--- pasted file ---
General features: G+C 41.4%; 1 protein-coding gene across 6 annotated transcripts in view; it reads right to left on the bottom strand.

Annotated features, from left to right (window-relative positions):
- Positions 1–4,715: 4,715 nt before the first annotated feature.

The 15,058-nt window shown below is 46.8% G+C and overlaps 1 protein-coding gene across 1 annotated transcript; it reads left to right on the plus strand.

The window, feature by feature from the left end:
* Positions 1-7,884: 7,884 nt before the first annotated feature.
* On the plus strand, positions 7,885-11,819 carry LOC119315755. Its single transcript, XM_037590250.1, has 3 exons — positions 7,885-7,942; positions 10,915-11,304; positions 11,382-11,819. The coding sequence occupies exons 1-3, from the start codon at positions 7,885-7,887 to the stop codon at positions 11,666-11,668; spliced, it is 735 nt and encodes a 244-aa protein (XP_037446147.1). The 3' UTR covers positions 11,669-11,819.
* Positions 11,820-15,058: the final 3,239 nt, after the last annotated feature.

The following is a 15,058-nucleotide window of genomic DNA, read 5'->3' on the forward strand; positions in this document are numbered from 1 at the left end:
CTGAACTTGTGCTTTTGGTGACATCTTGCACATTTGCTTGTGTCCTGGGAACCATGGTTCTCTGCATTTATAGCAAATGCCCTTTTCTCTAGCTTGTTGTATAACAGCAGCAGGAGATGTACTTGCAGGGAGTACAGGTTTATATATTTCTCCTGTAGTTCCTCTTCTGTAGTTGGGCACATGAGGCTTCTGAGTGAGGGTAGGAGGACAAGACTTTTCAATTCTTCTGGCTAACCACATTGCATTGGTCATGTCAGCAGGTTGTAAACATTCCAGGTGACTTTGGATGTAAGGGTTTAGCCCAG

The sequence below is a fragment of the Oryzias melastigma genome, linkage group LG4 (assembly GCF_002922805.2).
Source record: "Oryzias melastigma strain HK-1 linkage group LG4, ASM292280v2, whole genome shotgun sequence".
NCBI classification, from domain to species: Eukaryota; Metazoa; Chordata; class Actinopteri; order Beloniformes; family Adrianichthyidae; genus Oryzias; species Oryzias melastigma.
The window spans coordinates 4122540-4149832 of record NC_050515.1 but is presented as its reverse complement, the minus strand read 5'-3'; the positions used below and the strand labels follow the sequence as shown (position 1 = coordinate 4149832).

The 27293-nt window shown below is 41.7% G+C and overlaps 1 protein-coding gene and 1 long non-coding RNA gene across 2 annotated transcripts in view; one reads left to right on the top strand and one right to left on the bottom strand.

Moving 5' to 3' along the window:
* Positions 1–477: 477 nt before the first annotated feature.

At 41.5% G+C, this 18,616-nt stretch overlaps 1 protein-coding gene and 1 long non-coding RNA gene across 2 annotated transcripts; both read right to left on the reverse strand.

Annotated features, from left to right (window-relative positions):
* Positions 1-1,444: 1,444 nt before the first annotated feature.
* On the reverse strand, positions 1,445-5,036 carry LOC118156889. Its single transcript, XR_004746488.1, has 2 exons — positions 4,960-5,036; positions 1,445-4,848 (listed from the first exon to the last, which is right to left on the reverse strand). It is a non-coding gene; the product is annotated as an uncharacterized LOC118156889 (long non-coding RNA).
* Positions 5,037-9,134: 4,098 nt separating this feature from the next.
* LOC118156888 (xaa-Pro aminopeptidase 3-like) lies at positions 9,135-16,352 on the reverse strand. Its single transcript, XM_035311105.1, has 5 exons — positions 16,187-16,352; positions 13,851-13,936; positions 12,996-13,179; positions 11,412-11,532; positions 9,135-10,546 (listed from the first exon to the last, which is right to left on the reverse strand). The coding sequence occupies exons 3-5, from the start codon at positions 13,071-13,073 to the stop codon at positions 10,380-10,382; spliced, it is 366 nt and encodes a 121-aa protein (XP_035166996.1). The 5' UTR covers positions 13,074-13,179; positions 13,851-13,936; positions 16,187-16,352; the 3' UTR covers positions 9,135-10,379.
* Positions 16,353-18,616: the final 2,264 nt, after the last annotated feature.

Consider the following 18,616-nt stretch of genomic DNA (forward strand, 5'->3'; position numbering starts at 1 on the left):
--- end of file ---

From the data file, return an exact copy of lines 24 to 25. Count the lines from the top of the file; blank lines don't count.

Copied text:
* Positions 16,353-18,616: the final 2,264 nt, after the last annotated feature.

Consider the following 18,616-nt stretch of genomic DNA (forward strand, 5'->3'; position numbering starts at 1 on the left):